2. When there is a log switch.
3. When there is a checkpoint.
4. At regular timed intervals, it will process the dirty list - any buffers in the buffer cache which have been updated but not written back to disk.

As the database writer writes back oracle blocks it will be very quick and precise about what it is doing. How are you gauging that that is your problem? Usually, a server process named in your case probably oracle_oracle or something will be high on I/O as it reads from the datafiles for your data - maybe performing a large number of table scans. However, if you are performing a large amount of inserts than that will cause the database writer a lot of work, (also sql loader). What is the log writer process doing, (probably called ora_lgwr_oracle). There usually go in pairs, a large amount of writes/updates means a large amount of redo.

Do you know what is actually happening in these cases. Ask your DBA to run the utlbstat/estat reports, or have a quick look at the view v$waitstat;

The multi-thread option is not always a quick fix, but it can sometimes help if you have a large amount of users. (However, if the database is performing badly it can sometimes make it work) How about a quick look at top, does it show a large amount of users, what is their memory usage?

Hope this helps, a bit rusty on the performance front. There are a number of other things you/your dba can do at the database level to find badly performing queries.

Steve
If at first you do not succeed. Destroy all evidence that you even attempted.
Vincent Stedema
Esteemed Contributor

Re: How to identify which process causing High disk I/O?

Hi,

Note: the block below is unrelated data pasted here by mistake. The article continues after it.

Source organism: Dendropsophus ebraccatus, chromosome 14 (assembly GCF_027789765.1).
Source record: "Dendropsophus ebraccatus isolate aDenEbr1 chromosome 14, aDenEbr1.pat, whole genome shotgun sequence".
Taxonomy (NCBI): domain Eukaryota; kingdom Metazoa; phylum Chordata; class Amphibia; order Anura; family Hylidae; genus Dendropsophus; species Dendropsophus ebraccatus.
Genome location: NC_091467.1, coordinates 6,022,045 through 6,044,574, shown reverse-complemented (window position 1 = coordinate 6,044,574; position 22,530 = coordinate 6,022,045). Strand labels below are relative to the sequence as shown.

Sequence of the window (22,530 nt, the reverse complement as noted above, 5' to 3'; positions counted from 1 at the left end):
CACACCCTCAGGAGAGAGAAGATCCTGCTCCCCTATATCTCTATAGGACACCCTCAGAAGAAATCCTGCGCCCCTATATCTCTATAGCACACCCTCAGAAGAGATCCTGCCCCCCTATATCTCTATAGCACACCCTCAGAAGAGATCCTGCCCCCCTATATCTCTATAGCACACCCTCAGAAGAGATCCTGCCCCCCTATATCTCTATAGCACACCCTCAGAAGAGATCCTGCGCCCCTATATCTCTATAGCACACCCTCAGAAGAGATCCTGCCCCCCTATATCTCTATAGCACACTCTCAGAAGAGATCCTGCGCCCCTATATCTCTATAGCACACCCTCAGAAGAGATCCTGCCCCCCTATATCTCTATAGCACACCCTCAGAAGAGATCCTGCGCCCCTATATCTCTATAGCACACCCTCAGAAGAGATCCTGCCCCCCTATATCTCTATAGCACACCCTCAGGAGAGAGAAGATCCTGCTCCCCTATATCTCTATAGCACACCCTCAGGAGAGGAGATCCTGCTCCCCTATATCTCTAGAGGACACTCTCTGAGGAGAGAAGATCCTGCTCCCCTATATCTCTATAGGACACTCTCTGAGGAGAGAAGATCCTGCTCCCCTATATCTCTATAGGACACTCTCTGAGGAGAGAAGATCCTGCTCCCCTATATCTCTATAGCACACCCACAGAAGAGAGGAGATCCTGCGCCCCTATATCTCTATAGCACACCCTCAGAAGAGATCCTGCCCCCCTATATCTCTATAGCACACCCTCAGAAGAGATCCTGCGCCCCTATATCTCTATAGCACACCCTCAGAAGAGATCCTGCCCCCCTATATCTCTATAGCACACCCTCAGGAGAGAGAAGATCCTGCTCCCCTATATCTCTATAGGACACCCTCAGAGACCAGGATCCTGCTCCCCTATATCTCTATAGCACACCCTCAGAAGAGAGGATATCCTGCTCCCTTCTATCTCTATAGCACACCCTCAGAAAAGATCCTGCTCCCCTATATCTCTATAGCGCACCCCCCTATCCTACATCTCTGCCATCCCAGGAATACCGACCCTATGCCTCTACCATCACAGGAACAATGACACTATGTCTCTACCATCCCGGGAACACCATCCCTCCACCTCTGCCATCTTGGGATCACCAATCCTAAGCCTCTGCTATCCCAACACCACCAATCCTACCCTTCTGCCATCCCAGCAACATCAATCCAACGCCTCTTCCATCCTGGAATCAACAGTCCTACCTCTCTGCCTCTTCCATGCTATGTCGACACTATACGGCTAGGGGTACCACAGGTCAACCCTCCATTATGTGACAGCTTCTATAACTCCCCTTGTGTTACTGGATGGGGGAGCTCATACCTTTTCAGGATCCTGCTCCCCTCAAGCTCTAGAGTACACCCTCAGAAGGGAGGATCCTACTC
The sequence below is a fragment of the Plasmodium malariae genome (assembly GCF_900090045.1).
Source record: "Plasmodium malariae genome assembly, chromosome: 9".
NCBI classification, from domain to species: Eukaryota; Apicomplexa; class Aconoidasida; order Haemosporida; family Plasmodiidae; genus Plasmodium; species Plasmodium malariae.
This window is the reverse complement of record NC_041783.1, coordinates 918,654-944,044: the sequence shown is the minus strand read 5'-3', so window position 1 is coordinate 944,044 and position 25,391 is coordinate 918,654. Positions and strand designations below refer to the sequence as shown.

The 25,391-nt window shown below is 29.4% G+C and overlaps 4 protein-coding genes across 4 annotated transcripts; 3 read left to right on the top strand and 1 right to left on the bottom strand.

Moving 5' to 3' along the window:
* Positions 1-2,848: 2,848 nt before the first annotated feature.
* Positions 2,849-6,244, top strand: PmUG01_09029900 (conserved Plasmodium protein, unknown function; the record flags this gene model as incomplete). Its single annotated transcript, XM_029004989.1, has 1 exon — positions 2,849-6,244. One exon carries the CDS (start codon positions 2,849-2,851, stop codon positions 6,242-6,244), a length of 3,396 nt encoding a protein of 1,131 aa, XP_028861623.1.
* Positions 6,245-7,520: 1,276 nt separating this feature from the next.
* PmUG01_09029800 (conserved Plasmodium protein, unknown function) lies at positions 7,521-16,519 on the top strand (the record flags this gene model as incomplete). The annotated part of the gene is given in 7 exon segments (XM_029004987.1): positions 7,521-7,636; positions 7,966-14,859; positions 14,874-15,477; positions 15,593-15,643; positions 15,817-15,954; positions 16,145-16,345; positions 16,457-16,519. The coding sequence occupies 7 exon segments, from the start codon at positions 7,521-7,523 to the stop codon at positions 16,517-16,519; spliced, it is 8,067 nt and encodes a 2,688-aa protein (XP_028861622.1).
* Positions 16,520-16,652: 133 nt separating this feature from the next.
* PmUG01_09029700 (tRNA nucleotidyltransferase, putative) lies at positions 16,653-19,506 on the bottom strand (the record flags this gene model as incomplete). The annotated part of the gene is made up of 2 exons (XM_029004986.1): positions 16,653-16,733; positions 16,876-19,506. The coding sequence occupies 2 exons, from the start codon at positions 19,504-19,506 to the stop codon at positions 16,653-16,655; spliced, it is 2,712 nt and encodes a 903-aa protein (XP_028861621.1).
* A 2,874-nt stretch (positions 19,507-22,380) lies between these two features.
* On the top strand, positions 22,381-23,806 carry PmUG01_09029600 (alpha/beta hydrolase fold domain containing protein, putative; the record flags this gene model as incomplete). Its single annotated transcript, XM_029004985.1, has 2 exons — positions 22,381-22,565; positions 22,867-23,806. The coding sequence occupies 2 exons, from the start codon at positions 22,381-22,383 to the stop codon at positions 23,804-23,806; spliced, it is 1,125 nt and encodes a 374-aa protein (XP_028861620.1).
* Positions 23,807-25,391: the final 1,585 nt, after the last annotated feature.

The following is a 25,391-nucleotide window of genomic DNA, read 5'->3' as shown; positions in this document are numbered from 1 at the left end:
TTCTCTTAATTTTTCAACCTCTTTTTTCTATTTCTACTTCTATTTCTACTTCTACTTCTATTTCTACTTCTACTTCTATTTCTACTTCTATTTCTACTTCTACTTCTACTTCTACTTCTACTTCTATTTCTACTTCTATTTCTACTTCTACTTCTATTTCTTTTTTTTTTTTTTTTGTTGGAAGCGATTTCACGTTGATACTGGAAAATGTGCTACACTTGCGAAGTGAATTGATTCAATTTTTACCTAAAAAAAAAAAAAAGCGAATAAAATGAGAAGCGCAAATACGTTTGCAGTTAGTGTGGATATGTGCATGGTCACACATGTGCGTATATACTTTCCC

To monitor cache/hit efficiency, use "sar -b 10 5". Look at the %rcache and %wcache values. If %wcache is below 70 and/or %rcache is below 90, then there might be a memory bottleneck.

Is the dynamic buffer cache fully used? The ables option in glance will show this. If the buffer cache really is using up the maximum of 50 percent of system memory, then either you have to increase dbc_max_pct or put in more memory. However, judging from the data you supplied (Memory util. at 98%), increasing the buffer cache is not an option.

Regards,

Vincent
Pedro Sousa
Honored Contributor

Re: How to identify which process causing High disk I/O?

Hi!
ora_dbw0 is the process called DB writer.
This has to be running all the time, but should not be so 'heavy'.
This is maybe due to a corruption problem on the DB, or the dba is doing some customization on it. Ask him for some information on that.

About memory, CPU, SWAP, ... you can check wich process is 'eating' all this, but I bet it is dbw.

hope this helps
good luck.
Rashid Ali
Frequent Advisor

Re: How to identify which process causing High disk I/O?

May I know Oracle SGA is using buffer cache or user memory? If I reduce buffer cache, will Oracle SGA got less memory to cache data?
Steve Slade
Frequent Advisor

Re: How to identify which process causing High disk I/O?

Zhang, I am not sure what your first question is asking. The Oracle SGA is portion of Memory which is shared amongst all of the Oracle processes. It is defined by three (sometimes 4 if using MTS), in the init.ora file. (Where is the identifier of your database.) It has nothing to do with Buffer Cache in the HPUX sense, that it cache at the Operating System Level.

However, the SGA is split into three (sometimes 4 if using MTS), which are :

Shared Pool : Used for managing SQL & PL/SQL parsing & management. (Sometimes MTS)

Buffer Cache: This consists of data blocks which are used to cache access to the database. This is defined by the db_block_buffers parameter. Its total size is db_block_buffers * block size.

Redo Buffers : These are used to keep track of what updates have been carried out on the database.

Large Pool : can be used in MTS.

If you decrease the size of the buffer cache, then your disk I/O is likely to increase - the aim of the buffer cache is to try and ensure that whenever you access a row on your database it is already in memory and not on disk - for performance reasons.

You really need to state what is actually running at the time when dbwr is taking all of the CPU or I/O. Is it a large update/insert, sql loader?

If at first you do not succeed. Destroy all evidence that you even attempted.